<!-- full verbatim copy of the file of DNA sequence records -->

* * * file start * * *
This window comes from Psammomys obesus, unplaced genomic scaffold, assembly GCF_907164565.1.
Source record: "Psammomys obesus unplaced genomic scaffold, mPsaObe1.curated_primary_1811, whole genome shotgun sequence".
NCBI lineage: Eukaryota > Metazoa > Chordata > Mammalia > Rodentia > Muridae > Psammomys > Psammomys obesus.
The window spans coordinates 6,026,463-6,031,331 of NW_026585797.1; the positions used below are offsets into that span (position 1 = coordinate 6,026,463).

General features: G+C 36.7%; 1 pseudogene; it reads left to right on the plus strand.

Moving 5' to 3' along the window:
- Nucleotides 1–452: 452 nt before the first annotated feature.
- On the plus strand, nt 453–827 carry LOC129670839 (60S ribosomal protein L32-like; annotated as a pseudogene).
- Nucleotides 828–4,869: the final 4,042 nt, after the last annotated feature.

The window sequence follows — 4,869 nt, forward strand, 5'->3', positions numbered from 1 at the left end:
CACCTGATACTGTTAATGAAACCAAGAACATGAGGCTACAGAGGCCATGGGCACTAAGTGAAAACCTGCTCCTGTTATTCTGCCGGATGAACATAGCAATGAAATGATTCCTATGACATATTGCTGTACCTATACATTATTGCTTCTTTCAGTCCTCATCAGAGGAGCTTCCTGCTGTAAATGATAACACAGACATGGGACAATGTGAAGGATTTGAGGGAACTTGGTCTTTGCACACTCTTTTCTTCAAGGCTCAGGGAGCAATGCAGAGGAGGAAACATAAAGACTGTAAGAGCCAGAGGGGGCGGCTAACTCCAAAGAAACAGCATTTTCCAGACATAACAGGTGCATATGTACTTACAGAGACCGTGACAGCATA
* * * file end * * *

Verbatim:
This window comes from Psammomys obesus, unplaced genomic scaffold, assembly GCF_907164565.1.
Source record: "Psammomys obesus unplaced genomic scaffold, mPsaObe1.curated_primary_1811, whole genome shotgun sequence".
NCBI lineage: Eukaryota > Metazoa > Chordata > Mammalia > Rodentia > Muridae > Psammomys > Psammomys obesus.
The window spans coordinates 6,026,463-6,031,331 of NW_026585797.1; the positions used below are offsets into that span (position 1 = coordinate 6,026,463).

General features: G+C 36.7%; 1 pseudogene; it reads left to right on the plus strand.

Moving 5' to 3' along the window:
- Nucleotides 1–452: 452 nt before the first annotated feature.
- On the plus strand, nt 453–827 carry LOC129670839 (60S ribosomal protein L32-like; annotated as a pseudogene).
- Nucleotides 828–4,869: the final 4,042 nt, after the last annotated feature.

The window sequence follows — 4,869 nt, forward strand, 5'->3', positions numbered from 1 at the left end:
CACCTGATACTGTTAATGAAACCAAGAACATGAGGCTACAGAGGCCATGGGCACTAAGTGAAAACCTGCTCCTGTTATTCTGCCGGATGAACATAGCAATGAAATGATTCCTATGACATATTGCTGTACCTATACATTATTGCTTCTTTCAGTCCTCATCAGAGGAGCTTCCTGCTGTAAATGATAACACAGACATGGGACAATGTGAAGGATTTGAGGGAACTTGGTCTTTGCACACTCTTTTCTTCAAGGCTCAGGGAGCAATGCAGAGGAGGAAACATAAAGACTGTAAGAGCCAGAGGGGGCGGCTAACTCCAAAGAAACAGCATTTTCCAGACATAACAGGTGCATATGTACTTACAGAGACCGTGACAGCATA